Sunday, April 28, 2013

Altos las Hormigas Reserve from Mendoza, Argentina

Altos Las Hormigas Malbec Reserve 2005Altos Las Homigas
Reserva 2005 Malbec
Valle de Uco
Vintage: 2005
Mendoza, Argentina

Altos las Hormigas was started in 1995 by a former Tuscan winemaker of the Antinori estate, Alberto Antonini. He joined forces with Antonio Morescalchi and scouted the area of Mendoza to begin their venture. Soon after they were joined by 3 additional prominent figures in the wine industry.  

The title of this wine ,"Altos las Hormigas", comes from the over 3,000 foot elevation of the vineyards and hormigas, meaning ants, because they had challenges in the vineyards with these pesky insects.

I had an interesting experience with this wine. In my opinion the fruit has been lost from this vintage and I believe it's past its peak. Although I have tried recent vintages at current tastings and have a different opinion of this wine in a more positive light. They are a very well respected producer. I even tried this wine the next day and it was much better than the first day. It definitely needed to open up a bit and loosen up. This wine awhile back has been rated number 45 out of 100 from Wine Spectator for those of you that love ratings.

This wine definitely needs food paired with it. I would recommend grilled meats or even pasta with sauce.

This wine had been aged 18 months in French oak. On the nose I detected a strong scent of raisins and raspberries. It's a deep, dark burgundy color and is a fuller bodied wine with a very dry finish with decent tannins.

The varietal, Malbec, comes from the south of France where it's called cot. In 1852 Malbec was brought over to Argentina by a French agronomist, Michel Puget. In the 19th century in France, as well as other countries, Malbec was being destroyed by phylloxera, an insect that feasts on the roots and leaves of grapevines.   

Argentina has the largest acreage of Malbec in the world. This area in Mendoza has over 300 days of sunshine a year with desert and semi-desert climate with hot days and cool nights. Here they also experience low humidity making the grapes less susceptible to fungi and insects.

Tuesday, April 16, 2013

Monkey Bay New Zealand Sauvignon Blanc

I am a huge fan of Sauvignon Blanc from New Zealand. They have such a distinct taste to them that I find delicious and so refreshing, especially when the warm weather hits. Speaking of, I enjoyed this wine while I took a recent trip to FL. There is nothing like coming in at the end of the day from a visit to the beach and enjoying a glass. This is a rather inexpensive wine and for an inexpensive wine I was quite impressed with the quality. Enjoy some additional info on the wine and the region of Marlborough, New Zealand where this wine comes from.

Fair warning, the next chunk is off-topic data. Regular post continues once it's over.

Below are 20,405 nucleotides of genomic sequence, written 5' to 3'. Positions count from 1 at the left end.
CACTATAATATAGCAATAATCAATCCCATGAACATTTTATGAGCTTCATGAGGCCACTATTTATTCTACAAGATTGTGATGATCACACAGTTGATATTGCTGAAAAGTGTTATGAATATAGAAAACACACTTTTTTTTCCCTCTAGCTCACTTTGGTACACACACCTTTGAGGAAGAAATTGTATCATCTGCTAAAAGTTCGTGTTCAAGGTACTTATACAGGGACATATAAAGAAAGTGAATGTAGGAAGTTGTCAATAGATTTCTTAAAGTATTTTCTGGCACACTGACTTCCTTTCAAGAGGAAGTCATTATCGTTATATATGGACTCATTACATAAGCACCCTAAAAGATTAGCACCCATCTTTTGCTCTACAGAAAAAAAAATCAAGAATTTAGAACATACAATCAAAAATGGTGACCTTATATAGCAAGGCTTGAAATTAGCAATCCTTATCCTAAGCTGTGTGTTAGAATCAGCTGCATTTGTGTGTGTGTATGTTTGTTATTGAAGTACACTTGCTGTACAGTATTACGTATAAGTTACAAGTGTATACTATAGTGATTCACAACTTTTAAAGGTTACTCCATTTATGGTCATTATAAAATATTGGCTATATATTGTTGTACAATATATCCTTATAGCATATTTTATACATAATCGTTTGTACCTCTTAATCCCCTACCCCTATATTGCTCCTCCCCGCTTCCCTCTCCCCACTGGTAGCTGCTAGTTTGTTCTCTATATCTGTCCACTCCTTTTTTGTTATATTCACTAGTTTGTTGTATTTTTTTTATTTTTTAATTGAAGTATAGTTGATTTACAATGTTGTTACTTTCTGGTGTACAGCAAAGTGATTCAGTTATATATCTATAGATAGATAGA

Monkey Bay Sauvignon Blanc 2011
Marlborough, New Zealand
This wine was named after a monkey that was believe to live there in the 19th century and monkeys weren't even indigenous to this area.

These grapes are grown in the Rarangi vineyards that sit on the coast in the Wairu Valley, which is south of Monkey Bay. The Wairu Valley is the primary area where grapes are planted in Marlborough. Marlborough is now the primary wine producing region in all of New Zealand. Winemaking began there in the 1970's with Sauvignon Blanc being the dominant grape.
Rarangi means “sunny days” in Maori, which is appropriate for this area as it has a cool, maritime climate with long, sunny days creating a lengthy ripening time. The soils are gravely and well-drained.
This wine was a light style wine with bright, crisp acidity. On the palate, tropical fruit with your typical green and grapefruit tastes of New Zealand, but not as strong as some of the others I have tried over the years. This wine ended with a nice, clean finish.

Friday, April 12, 2013

Clos de los Siete from Michael Rolland in Mendoza, Argentina

Argentina is definitely on my list of places to travel.  I have heard so many great things about this country and I've always been a fan of Argentinian wines.  You can get such great wines for a great value.  Below I wrote some notes from my bottle of Clos de los Siete that I opened.  It was a little older in age, but still in good shape.  Let me know your experiences with Argentina or your thoughts on this wine in particular if you have tried it before.

Wine Tasting Info
Vintage: 2005
Producer: Michel Rolland
Varietal: 50% Malbec, 30% Merlot, 10% Cabernet Sauvignon10% Syrah
Location: Mendoza, Argentina (town of Tunuyan)
Alcohol: 15%

This wine is a combination of seven vineyards that lies in the foothills of the Andes Mountains, south of Mendoza, Argentina, hence the name "Clos de los Siete". The Tunuyan river flows through the valley down from the Andes Mountains providing the main source for irrigation. The vineyards are situated on high elevations with a long growing season with many warm, sunny days with little rain and cool nights.

Michael Rolland is a famous French wine consultant that joined forces with six other winemakers in the Vista Flores area of the Uco Valley producing this French-style bordeaux blend. 

This is a heavy, fuller bodied red with dark fruits and good tannins. The acidity is still present and balanced in the wine at this stage. Due to the higher alcohol in this wine you will get a sense of heat from this high alcohol content. The wine would benefit from some decanting before drinking to smooth out the wine a little before consuming. In the glass the wine has deep purple hues.